If you’re at all interested in the bikepacking community or self-supported, ultra-distance bike races then Emily Chappell’s new book “Where There’s A Will” will be a gripping and emotional read and her writing is beautiful and eloquent. Go buy it now at Amazon.
The book focuses on her experience in the 2015, ’16, and ’17 Transcontinental Races (TCR nos. 3, 4, & 5) as well as some preparatory races and everything else that was happening in her life around that time. She was the first female finisher in the 2016 TCR, but the accounts of her races contain so much more than simply how she won. I hadn’t realized how much time she had spent with Mike Hall in the winter of 2016/17 while he was preparing for the Indy-Pac race in Australia, where he tragically died. It’s therefore also a wonderful glimpse into Mike’s enigmatic personality.
If you’re looking for an independent review then sorry, I can’t offer that. The book was infinitely engaging and enrapturing for me since I personally know about half of the main characters and I was there having very similar experiences as the author during two of the main two races that she describes, never more than half a day behind or ahead of her.
Her descriptions of the emotional roller coasters that these races involve are fascinating and convey the feelings extremely well. Everyone preparing to do such a race should read and absorb all of these experiences so that they are more mentally prepared when they reach those states. Anyone not even considering doing such a race will also be fascinated by her description of these intense experiences.
It was difficult for me to re-experience the time when we all learnt of Mike Hall’s death. I knew him far less well than she did, but when it happened, it struck me far harder than I could have imagined. Seeing it again through her eyes was an emotional episode for me and I again cannot fault the quality of her writing about the experience and how it affected her. This book has therefore also helped me to move on by seeing things from another perspective. I never expected to read about those events from such a close friend; that section must have been extremely difficult for her to write, but I thank her for doing so.
In 2016, I twice had lunch with Emily, once before the start in Geraardsbergen, Belgium and again at CheckPoint 4 in Montenegro where she devoured most of two large pizzas that she’d ordered for delivery there (of which I was quite jealous) whilst I destroyed almost everything in my bags that hadn’t yet been eaten as we exchanged stories from the road (read my personal reports of the 2015 and 2016 Transcontinental Races). She mentioned at the book launch that her editors had told her to trim down the number of descriptions of food and meals in the book, so I imagine that those moments that we shared got discarded on the cutting-room floor. That’s completely understandable because what she presents as the pivotal moments of that race came just before that, on the long dirt road between Bosnia and Montenegro, and just after our encounter with her uncommon route choice via Alabania while almost everyone else went via Kosovo. Fortunately, the editors didn’t have it all their own way and people wanting to read about how much even the simplest foods can be yearned for and enjoyed during these races will not be disappointed with this book.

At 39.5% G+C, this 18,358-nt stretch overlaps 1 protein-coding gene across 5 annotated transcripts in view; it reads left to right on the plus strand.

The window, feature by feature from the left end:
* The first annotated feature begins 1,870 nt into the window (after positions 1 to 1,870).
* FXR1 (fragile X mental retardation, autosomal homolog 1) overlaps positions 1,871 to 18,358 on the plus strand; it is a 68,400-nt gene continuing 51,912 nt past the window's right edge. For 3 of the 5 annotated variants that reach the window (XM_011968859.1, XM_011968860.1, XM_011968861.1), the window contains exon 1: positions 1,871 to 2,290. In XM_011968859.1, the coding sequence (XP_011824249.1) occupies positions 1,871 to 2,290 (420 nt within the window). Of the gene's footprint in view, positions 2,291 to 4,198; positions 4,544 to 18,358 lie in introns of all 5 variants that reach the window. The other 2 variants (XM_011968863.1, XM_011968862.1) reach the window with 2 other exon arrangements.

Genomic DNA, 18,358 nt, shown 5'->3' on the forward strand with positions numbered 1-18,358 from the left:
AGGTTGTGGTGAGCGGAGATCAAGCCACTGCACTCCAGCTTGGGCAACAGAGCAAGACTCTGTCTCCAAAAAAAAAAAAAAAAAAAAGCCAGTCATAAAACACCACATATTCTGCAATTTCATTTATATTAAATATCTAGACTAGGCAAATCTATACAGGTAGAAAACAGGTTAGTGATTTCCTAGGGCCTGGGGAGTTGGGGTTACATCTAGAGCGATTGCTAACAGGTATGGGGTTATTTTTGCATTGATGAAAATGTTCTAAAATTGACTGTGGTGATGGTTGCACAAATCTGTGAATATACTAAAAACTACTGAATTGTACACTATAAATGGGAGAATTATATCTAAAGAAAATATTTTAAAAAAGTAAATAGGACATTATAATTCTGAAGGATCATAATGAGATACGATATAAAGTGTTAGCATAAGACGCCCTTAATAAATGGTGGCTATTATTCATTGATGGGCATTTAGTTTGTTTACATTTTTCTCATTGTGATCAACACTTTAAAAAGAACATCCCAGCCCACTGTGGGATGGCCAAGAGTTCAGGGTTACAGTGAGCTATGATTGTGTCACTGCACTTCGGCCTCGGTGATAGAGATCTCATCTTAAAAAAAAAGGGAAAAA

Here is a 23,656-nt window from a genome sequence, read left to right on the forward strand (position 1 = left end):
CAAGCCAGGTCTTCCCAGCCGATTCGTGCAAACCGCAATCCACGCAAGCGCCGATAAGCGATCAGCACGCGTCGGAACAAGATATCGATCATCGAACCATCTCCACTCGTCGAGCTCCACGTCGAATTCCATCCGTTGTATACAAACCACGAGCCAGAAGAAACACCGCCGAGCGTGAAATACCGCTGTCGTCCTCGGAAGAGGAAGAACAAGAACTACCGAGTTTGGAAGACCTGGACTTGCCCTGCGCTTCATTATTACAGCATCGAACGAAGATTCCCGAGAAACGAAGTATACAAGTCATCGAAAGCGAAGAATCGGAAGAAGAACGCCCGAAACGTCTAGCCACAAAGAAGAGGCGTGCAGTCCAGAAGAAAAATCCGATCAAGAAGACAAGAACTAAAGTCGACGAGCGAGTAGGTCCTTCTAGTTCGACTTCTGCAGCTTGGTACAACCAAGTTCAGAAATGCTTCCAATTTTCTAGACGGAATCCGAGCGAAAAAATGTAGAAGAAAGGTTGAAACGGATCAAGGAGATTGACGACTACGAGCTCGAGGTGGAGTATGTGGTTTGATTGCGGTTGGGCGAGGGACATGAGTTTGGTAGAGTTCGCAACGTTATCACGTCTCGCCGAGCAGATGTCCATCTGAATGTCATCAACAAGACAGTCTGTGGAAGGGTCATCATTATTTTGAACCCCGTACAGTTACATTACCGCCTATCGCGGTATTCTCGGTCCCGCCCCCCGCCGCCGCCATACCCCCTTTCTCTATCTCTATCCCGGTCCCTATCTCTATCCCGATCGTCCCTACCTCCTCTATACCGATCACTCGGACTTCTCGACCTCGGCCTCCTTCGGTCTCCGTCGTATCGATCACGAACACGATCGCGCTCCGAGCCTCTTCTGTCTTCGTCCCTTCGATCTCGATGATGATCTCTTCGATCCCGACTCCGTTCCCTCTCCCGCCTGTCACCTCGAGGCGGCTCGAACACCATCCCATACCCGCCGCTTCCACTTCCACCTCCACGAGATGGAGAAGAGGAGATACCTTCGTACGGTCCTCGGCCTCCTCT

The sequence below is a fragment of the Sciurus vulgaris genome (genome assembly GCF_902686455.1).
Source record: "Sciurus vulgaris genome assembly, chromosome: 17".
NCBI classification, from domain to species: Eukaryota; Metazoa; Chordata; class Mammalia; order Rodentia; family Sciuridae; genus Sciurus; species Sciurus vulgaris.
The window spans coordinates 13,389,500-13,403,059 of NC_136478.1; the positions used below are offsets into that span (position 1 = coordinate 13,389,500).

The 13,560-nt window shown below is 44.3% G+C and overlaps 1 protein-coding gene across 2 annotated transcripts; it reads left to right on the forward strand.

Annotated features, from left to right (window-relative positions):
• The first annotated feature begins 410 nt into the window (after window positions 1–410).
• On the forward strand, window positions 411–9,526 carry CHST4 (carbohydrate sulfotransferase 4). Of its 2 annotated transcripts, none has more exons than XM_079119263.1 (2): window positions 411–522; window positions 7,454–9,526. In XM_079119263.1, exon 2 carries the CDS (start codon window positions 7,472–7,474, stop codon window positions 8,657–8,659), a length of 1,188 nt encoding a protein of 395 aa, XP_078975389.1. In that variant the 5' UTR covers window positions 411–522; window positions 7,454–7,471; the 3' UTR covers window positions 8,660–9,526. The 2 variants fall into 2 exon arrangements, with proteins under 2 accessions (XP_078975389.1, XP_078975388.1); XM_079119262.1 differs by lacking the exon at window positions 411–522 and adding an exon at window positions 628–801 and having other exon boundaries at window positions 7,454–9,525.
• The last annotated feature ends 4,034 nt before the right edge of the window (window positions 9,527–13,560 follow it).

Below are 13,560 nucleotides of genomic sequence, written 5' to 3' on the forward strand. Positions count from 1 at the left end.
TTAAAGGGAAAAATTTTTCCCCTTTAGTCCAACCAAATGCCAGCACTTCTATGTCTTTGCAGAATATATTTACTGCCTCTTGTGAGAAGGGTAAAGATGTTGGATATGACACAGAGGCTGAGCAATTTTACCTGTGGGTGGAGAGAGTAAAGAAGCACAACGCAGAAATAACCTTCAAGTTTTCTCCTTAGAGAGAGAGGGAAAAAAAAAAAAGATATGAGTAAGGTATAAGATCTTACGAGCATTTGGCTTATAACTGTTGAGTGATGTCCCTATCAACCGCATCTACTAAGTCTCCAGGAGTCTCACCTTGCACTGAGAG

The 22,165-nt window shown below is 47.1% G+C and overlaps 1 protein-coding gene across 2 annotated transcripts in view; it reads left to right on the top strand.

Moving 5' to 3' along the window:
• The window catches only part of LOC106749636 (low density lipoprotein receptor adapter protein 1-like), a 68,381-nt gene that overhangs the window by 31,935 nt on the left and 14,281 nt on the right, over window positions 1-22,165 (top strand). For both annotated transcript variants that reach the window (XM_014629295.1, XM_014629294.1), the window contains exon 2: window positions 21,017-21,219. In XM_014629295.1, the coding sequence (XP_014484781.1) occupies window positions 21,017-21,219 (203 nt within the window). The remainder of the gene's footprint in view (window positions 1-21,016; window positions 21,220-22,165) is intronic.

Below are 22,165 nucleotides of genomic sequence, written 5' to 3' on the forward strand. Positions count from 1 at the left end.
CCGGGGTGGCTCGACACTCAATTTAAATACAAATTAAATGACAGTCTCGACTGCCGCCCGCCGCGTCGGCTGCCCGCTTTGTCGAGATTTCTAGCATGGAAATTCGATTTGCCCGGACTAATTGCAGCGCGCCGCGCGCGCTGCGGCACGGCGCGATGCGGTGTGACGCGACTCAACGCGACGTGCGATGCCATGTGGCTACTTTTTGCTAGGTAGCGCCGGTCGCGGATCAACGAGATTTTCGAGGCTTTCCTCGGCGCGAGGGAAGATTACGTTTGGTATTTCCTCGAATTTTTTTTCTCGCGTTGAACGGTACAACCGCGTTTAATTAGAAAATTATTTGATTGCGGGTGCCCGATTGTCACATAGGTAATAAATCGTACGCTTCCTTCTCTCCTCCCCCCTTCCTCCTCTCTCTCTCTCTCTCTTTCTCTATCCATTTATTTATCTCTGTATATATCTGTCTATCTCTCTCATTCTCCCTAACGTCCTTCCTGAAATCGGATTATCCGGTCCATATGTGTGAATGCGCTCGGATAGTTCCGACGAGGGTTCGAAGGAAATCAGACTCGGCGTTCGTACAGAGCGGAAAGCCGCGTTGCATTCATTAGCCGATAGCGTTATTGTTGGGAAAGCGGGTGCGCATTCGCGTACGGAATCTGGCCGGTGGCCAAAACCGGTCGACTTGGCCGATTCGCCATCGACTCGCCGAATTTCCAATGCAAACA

Emily and I both appeared in the official video of TCR 2016 CP4, Emily at 3:56 and me around 3:16, plus we’re both in Francis Cade’s vlog.
I not only found the writing and word choices to be exemplary, but also the style and structure couldn’t have been much better. Most other published reports of the Transcontinental Race have been mid-length articles for magazines or websites and while some of them have been very good, others have adopted the modern trend of varying the order in which events are described and hopping around the timeline to create more drama or hold the reader’s attention, which often annoys me. Fortunately, Emily does very little of this and mostly tells it is as a simple linear story, only occasionally jumping ahead before going back to fill in some details. I found this aspect to be superbly done and the timeline was varied just to the right degree.
In terms of a learning resource then if you’re looking for tips about equipment, route planning, training and all of those mundane things then you’ll find very little help from this book. If you’re looking to find out what life on the road is like in bikepacking races and how to deal with the mental and emotional battles then it would be hard to find a better resource anywhere.
In summary, although I already expected the content of the book to be engaging for me, I never imagined how well it would be written and how well it could convey so many aspects of these races and this community. I’m sure that everyone else involved in such races and the community will find it equally fascinating and I’m confident that it will also have a far wider appeal and be an enjoyable read for people who know very little of this type of cycling, because it’s certainly not about the bike.